I was surprised to read in JewishPress.com, Yair Shamir’s article, where he states that he opposes a Palestinian state.
I was surprised, because over Shabbat, I read in Makor Rishon an interview with his party’s leader, Avigdor Liberman, where Liberman explicitly stated that he would support the uprooting of settlements that aren’t inside settlement blocs, in exchange for peace, including his own home in Nokdim, Gush Etzion.
Liberman continued on to say that peace isn’t possible under the current conditions, only because Abbas isn’t a partner,.
But that last line is more than a bit disingenuous, because on Sunday, I read that Liberman said that seeking a two-state solution will be an important element of the next government.
Like Shamir, Liberman also said that he is also opposed to a Palestinian state.
But as I understand him, Liberman says he supports the creation of autonomous, demilitarized Palestinian areas, or alternatively two states with population transfers. I’m not sure what the differences between any of these plans are at this point. If it walks like a Palestinian duck…
I’ve also heard rumors that Liberman is angry at Shamir for something he recently said. Perhaps it was about opposing the Palestinian state, without adding on the autonomous area bit? Or perhaps it was for attacking Netanyahu for supporting the two-state solution.
I don’t know.
The bottom line is that Liberman has explicitly stated that he accepts the dismantling of settlements, and he will be actively pushing for a resolution based on a two-state solution in his next term, and he openly accepts that uprooting Jews will or at least may be part of that solution.
And to top it off, now there are reports that Netanyahu has delayed E1, by “hesitating” to approve the projects there, and not filing them. That’s a worrisome development.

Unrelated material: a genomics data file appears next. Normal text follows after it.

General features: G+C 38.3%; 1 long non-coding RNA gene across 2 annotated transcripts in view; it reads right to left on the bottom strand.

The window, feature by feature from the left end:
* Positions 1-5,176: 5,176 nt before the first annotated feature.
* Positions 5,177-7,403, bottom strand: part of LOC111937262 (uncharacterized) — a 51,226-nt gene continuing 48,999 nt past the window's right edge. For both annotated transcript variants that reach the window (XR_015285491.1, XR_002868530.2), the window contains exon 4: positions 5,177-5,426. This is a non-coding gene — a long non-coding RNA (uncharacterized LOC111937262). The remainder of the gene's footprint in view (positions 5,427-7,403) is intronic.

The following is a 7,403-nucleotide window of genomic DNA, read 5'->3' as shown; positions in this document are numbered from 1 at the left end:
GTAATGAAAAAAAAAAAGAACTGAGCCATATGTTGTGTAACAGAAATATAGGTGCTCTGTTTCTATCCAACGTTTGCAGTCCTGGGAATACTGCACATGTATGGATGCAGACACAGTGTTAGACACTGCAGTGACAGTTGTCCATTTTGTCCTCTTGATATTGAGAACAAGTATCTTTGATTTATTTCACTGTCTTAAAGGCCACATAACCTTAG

I don’t know much about Shamir’s actual positions, and whether or not he stands 100% behind Liberman, but since its Liberman and Netanyahu who are setting policy, and not Shamir, I am honestly concerned that a vote for Likud-Beytenu is a vote to expel Jews from their homes.
It’s unfortunate, because there are so many important issues on the Yisrael Beytenu agenda that they want to deal with, such as reforming the electoral system, Hareidi integration, and so on. But instead, Liberman chose to insert a red line like this into his party’s position.
Yesterday, Naftali Bennett, was attacked for his position on not uprooting Jews. He wisely responded that all the Jewish parties should sign an affidavit that they won’t expel Jews. He received cheers and applause for saying that. And his party is only going up because of it.
The bottom line is this.
The Israeli people do not want any more Jews uprooted, and the Israeli people do not believe that pulling back to any variation of the ’67 lines will bring peace with the Arabs.
It’s unfortunately quite clear that Netanyahu and Liberman do not see eye to eye anymore with what most of the population wants or believes is good for us, and it’s only because the Likud list is a pretty good list, that Likud-Beytenu hasn’t dropped even further or faster.
Expelling Jews is a red line, and no matter what other benefits Likud-Beytenu may bring, it’s a red line that they’ve told us they may very well cross.
Netanyahu and Liberman need to come out and explicitly state that under no circumstances will Jews be expelled during their term in power.
That’s my red line.JoeSettler
About the Author: JoeSettler blogs at The Muqata.blogspot.com and occasionally on his own blog at JoeSettler.blogspot.com.The author's opinion does not necessarily reflect the opinion of The Jewish Press.
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